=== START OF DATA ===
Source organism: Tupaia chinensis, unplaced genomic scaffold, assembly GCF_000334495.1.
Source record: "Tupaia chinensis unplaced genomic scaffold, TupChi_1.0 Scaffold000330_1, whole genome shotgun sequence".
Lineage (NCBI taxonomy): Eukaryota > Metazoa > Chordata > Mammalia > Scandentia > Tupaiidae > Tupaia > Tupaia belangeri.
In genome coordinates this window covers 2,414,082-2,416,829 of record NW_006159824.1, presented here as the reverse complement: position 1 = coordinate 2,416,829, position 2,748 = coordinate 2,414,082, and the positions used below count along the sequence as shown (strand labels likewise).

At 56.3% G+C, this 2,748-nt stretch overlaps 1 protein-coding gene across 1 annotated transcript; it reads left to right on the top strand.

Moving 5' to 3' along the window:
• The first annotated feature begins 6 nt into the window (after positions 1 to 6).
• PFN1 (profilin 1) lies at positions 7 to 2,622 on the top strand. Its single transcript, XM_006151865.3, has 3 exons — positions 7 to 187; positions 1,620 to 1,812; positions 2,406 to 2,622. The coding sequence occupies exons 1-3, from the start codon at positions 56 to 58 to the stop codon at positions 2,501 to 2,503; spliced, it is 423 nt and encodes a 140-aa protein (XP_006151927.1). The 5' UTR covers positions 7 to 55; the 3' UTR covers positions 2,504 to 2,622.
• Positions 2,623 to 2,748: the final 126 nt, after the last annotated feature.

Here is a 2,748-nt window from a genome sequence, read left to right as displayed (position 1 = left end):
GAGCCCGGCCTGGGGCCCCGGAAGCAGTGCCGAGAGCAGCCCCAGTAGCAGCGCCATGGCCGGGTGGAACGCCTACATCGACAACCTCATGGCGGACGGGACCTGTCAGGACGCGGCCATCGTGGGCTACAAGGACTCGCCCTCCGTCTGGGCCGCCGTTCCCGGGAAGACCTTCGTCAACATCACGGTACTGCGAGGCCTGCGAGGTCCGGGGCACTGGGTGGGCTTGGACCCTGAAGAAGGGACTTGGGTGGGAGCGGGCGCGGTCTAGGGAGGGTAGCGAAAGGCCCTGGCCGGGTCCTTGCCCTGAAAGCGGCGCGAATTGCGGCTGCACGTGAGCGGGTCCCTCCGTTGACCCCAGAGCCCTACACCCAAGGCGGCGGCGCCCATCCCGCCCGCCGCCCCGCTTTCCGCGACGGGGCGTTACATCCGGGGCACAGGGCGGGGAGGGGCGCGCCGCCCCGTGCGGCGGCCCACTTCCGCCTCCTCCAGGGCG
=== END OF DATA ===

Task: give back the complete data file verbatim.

Source organism: Tupaia chinensis, unplaced genomic scaffold, assembly GCF_000334495.1.
Source record: "Tupaia chinensis unplaced genomic scaffold, TupChi_1.0 Scaffold000330_1, whole genome shotgun sequence".
Lineage (NCBI taxonomy): Eukaryota > Metazoa > Chordata > Mammalia > Scandentia > Tupaiidae > Tupaia > Tupaia belangeri.
In genome coordinates this window covers 2,414,082-2,416,829 of record NW_006159824.1, presented here as the reverse complement: position 1 = coordinate 2,416,829, position 2,748 = coordinate 2,414,082, and the positions used below count along the sequence as shown (strand labels likewise).

At 56.3% G+C, this 2,748-nt stretch overlaps 1 protein-coding gene across 1 annotated transcript; it reads left to right on the top strand.

Moving 5' to 3' along the window:
• The first annotated feature begins 6 nt into the window (after positions 1 to 6).
• PFN1 (profilin 1) lies at positions 7 to 2,622 on the top strand. Its single transcript, XM_006151865.3, has 3 exons — positions 7 to 187; positions 1,620 to 1,812; positions 2,406 to 2,622. The coding sequence occupies exons 1-3, from the start codon at positions 56 to 58 to the stop codon at positions 2,501 to 2,503; spliced, it is 423 nt and encodes a 140-aa protein (XP_006151927.1). The 5' UTR covers positions 7 to 55; the 3' UTR covers positions 2,504 to 2,622.
• Positions 2,623 to 2,748: the final 126 nt, after the last annotated feature.

Here is a 2,748-nt window from a genome sequence, read left to right as displayed (position 1 = left end):
GAGCCCGGCCTGGGGCCCCGGAAGCAGTGCCGAGAGCAGCCCCAGTAGCAGCGCCATGGCCGGGTGGAACGCCTACATCGACAACCTCATGGCGGACGGGACCTGTCAGGACGCGGCCATCGTGGGCTACAAGGACTCGCCCTCCGTCTGGGCCGCCGTTCCCGGGAAGACCTTCGTCAACATCACGGTACTGCGAGGCCTGCGAGGTCCGGGGCACTGGGTGGGCTTGGACCCTGAAGAAGGGACTTGGGTGGGAGCGGGCGCGGTCTAGGGAGGGTAGCGAAAGGCCCTGGCCGGGTCCTTGCCCTGAAAGCGGCGCGAATTGCGGCTGCACGTGAGCGGGTCCCTCCGTTGACCCCAGAGCCCTACACCCAAGGCGGCGGCGCCCATCCCGCCCGCCGCCCCGCTTTCCGCGACGGGGCGTTACATCCGGGGCACAGGGCGGGGAGGGGCGCGCCGCCCCGTGCGGCGGCCCACTTCCGCCTCCTCCAGGGCG